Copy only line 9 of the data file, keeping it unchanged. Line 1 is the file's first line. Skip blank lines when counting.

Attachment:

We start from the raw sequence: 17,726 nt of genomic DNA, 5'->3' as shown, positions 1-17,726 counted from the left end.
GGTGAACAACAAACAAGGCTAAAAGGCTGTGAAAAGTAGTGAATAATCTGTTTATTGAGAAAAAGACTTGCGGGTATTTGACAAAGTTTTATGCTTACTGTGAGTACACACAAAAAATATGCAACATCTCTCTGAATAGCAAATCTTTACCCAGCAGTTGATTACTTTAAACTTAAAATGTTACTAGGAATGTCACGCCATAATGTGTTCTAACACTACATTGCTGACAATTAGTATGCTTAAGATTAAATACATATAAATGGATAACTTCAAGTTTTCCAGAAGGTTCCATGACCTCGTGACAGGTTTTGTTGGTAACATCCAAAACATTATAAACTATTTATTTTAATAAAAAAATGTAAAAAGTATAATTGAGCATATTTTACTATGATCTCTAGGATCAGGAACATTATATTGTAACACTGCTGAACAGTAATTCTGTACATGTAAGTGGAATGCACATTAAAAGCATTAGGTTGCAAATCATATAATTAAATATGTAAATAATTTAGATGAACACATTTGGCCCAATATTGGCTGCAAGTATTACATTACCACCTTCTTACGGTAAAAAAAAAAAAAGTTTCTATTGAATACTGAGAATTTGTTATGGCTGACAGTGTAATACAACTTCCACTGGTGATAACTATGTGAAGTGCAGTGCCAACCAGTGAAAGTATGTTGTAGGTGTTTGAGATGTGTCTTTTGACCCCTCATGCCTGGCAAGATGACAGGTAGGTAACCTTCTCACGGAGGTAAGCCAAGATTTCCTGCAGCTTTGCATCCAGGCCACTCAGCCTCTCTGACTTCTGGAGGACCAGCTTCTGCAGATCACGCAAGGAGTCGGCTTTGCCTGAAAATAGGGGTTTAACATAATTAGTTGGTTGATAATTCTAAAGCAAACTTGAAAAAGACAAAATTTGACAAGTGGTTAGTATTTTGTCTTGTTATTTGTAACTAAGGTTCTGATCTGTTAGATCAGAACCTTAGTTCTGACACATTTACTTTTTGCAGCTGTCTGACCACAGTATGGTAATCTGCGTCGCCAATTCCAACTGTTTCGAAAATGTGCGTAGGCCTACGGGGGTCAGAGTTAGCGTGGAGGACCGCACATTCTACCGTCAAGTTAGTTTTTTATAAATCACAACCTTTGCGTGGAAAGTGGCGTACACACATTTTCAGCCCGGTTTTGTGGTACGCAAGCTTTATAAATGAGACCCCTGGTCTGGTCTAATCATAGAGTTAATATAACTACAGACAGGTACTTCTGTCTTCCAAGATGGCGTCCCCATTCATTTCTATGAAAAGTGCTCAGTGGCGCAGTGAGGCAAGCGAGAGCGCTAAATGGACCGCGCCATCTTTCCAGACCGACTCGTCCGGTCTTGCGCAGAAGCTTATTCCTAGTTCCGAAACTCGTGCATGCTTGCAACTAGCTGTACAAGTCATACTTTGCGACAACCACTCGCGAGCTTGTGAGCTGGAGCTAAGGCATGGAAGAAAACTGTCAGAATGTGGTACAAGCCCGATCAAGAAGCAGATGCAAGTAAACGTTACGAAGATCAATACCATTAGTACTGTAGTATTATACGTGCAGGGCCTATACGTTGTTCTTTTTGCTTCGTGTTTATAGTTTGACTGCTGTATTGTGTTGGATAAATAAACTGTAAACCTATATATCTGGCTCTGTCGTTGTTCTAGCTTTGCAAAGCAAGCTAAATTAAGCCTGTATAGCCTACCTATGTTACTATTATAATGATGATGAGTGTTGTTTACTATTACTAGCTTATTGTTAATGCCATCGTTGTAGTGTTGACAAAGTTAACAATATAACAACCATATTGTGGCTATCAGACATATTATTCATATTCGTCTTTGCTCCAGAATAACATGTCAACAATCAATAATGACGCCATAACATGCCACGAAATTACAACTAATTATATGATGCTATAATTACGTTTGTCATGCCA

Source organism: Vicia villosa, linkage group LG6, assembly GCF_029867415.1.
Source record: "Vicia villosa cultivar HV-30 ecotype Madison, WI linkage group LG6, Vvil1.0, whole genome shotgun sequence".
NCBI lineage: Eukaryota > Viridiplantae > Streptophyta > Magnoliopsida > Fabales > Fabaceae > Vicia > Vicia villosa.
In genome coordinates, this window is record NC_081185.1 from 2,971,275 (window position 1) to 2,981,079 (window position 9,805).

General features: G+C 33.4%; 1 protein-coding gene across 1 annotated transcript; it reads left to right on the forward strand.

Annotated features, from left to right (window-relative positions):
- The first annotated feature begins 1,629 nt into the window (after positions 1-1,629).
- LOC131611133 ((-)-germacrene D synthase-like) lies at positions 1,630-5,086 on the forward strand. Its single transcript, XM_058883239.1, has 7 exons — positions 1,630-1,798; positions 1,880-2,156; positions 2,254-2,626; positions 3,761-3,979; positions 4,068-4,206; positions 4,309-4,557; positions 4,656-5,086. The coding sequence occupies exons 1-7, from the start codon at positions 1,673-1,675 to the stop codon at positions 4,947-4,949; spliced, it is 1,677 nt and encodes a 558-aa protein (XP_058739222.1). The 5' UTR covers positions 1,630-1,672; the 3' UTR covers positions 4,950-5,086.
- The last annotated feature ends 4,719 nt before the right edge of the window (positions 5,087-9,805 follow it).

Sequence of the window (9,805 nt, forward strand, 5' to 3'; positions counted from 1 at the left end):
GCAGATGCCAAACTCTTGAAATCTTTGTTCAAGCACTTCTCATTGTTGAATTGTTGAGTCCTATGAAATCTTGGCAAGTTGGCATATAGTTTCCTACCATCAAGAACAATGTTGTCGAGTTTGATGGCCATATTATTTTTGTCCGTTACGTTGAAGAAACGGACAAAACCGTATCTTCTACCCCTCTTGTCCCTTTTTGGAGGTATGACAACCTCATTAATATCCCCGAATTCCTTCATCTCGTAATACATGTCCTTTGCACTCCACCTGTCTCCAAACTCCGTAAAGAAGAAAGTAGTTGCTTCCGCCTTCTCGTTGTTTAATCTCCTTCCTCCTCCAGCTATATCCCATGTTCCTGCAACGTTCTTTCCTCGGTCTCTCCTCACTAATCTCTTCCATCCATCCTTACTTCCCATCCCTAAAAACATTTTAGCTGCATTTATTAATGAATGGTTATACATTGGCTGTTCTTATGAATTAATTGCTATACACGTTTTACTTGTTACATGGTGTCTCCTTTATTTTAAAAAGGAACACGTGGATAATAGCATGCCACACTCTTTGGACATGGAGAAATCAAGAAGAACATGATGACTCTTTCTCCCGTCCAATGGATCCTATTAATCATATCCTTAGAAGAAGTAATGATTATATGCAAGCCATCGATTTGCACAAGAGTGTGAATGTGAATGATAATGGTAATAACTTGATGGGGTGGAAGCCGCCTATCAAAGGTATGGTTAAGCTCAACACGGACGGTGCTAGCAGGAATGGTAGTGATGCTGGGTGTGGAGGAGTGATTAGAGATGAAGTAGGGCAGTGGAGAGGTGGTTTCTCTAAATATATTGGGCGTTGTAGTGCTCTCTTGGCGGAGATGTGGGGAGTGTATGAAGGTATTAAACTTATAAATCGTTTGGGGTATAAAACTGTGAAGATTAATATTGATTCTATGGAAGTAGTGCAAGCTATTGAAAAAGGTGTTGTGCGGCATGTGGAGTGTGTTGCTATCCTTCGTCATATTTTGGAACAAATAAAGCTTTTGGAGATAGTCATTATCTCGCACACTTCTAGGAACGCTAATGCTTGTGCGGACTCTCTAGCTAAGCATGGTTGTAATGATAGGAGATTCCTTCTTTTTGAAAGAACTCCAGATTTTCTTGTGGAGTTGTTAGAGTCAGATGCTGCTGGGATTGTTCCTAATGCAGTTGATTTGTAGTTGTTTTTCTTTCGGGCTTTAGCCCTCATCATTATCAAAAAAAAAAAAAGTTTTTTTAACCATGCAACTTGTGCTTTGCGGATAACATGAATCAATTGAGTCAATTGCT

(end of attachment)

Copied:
- The first annotated feature begins 1,629 nt into the window (after positions 1-1,629).